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4-25 (Inclusive Nos) Eglinton Crescent, Including Railings

A Category B Listed Building in Edinburgh, Edinburgh

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Coordinates

Latitude: 55.9489 / 55°56'56"N

Longitude: -3.2208 / 3°13'14"W

OS Eastings: 323858

OS Northings: 673551

OS Grid: NT238735

Mapcode National: GBR 8HG.2Y

Mapcode Global: WH6SL.HQHV

Entry Name: 4-25 (Inclusive Nos) Eglinton Crescent, Including Railings

Listing Date: 20 October 1964

Category: B

Source: Historic Scotland

Source ID: 396767

Historic Scotland Designation Reference: LB49188

Building Class: Cultural

Location: Edinburgh

County: Edinburgh

Electoral Ward: City Centre

Traditional County: Midlothian

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Description

John Chesser, 1875-1880. 3-storey, attic and basement, bowed, classically-detailed terrace with 2-storey and basement bowed and canted bays. Polished, channelled sandstone ashlar with polished dressings; droved sandstone to basement. Base course; string course between ground and 1st floors; cill course to 2nd floor; string course at eaves, with brackets to cornice; stone balustrade above, between alternate triangular pedimented single dormers and segmental pedimented bipartite dormers. Doorpiece comprising pair of stop-chamfered pilasters flanking 2-leaf panelled timber door with large rectangular fanlight; elaborately carved consoles to pilaster-heads, supporting cornice with balcony to window above; narrow flanking lights between paired pilasters; consoled segmental pediment to window above doorpiece; bowed balustrade to canted 1st floor window bay; canted balustrade above, forming balcony to tripartite window at 2nd floor; margins to all window openings, except those to 2nd floor, canted bay; margins moulded at ground, lugged at 2nd floor.

SE (FRONT) ELEVATION: Nos 4-9 at basement: window beneath oversailing entrance platt to left (bipartite at No 9); door and fanlight to right of platt, sometimes in separate bay, sometimes in left-hand light of 3-light bowed bay at right. Nos 10-23 at basement: platt infilled, with window to return, at left; door and fanlight to right; 3 lights to bowed bay at right. Nos 4-23, ground floor and above: 20, 2-bay houses. Ashlar steps and platt to doorpiece to bay to right at ground; single windows to 1st and 2nd floor above; triangular pedimented dormer above; 3 lights to bowed bay at left at ground and to canted bay at 1st floor above; tripartite window to 3rd floor, with segmental pedimented bipartite dormer above. Nos 24-25: angled corner pavilion, comprising 2 3-bay sections, advanced and slightly raised above level of Nos 4-23 Eglinton Crescent; stugged at basement; consoled segmental pediment to 1st floor window of both additional bays. No 24: 3 lights to bowed bay at right; window at left and door and fanlight at right beneath platt; window to outer left; doorpiece to bay to centre at ground, with single windows to floors above, and triangular pediment to dormer; 3 lights to bowed bay to right and to canted bay above; tripartite to 3rd floor above, with segmental pediment to bipartite dormer; single window to each floor, bay to left; segmental pediment to single dormer above. No 25: window beneath platt and to bay to right at basement; door and fanlight to left, with single light to centre of canted bay; ground floor and above: mirror image of No 24.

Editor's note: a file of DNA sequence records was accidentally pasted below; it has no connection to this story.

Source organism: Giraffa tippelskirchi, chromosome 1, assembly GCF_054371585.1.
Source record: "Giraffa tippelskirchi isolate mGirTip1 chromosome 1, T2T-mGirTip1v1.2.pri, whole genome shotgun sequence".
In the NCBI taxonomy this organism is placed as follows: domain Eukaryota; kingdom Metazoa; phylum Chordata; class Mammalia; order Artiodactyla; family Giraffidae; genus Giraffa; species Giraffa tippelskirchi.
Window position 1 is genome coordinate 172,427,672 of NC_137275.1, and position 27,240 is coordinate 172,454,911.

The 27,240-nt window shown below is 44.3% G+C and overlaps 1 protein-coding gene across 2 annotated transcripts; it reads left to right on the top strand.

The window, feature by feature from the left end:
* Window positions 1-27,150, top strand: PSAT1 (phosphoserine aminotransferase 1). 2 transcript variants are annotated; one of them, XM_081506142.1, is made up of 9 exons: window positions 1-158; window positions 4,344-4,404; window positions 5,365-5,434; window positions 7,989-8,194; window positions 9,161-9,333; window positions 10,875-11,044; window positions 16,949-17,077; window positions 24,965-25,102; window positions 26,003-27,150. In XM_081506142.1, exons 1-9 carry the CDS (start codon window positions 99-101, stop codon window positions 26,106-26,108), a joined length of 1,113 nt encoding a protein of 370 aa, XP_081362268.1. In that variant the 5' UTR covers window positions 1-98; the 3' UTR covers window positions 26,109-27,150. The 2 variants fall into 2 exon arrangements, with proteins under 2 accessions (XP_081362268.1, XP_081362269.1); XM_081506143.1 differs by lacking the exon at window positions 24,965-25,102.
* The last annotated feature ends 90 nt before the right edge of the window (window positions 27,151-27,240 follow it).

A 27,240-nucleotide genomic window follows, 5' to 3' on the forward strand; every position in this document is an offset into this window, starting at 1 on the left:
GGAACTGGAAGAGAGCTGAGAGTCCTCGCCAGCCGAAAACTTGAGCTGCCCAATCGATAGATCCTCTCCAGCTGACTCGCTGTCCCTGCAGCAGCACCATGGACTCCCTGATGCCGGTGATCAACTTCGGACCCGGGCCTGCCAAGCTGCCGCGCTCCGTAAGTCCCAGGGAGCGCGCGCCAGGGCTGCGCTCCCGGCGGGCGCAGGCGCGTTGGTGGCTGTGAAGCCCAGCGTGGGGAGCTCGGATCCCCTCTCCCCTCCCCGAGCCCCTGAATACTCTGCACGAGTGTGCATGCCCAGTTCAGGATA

Predominantly 2-pane timber sash and case glazing. Grey slate mansard roof; coped, channelled, mutual sandstone ashlar stacks; tall, moulded octagonal cans; cast-iron rainwater goods.

RAILINGS: spiked railings to street (set in coping) and to ashlar steps and entrance platts; plain railings to steps down to basement.

Statement of Interest

Part of New Town A-Group. John Chesser was the Superintendent of Works to George Heriot's Hospital between 1858 and 1889. During his term of office large quantities of Heriot's land were feued, including land in the W of Edinburgh. Chesser was responsible for preparing ground and elevation plans for the new buildings. Opulent interiors were designed for many of the houses. According to the present owner (2004), 14 Eglinton Crescent was the home of David Alan Stevenson in the late 19th century. He was the cousin of Robert Louis Stevenson and son-in-law of Lord Roberts of Kandahar who was a close friend of Rudyard Kipling. His daughter, Dorothy Emily Stevenson, the novelist, was born in the house.

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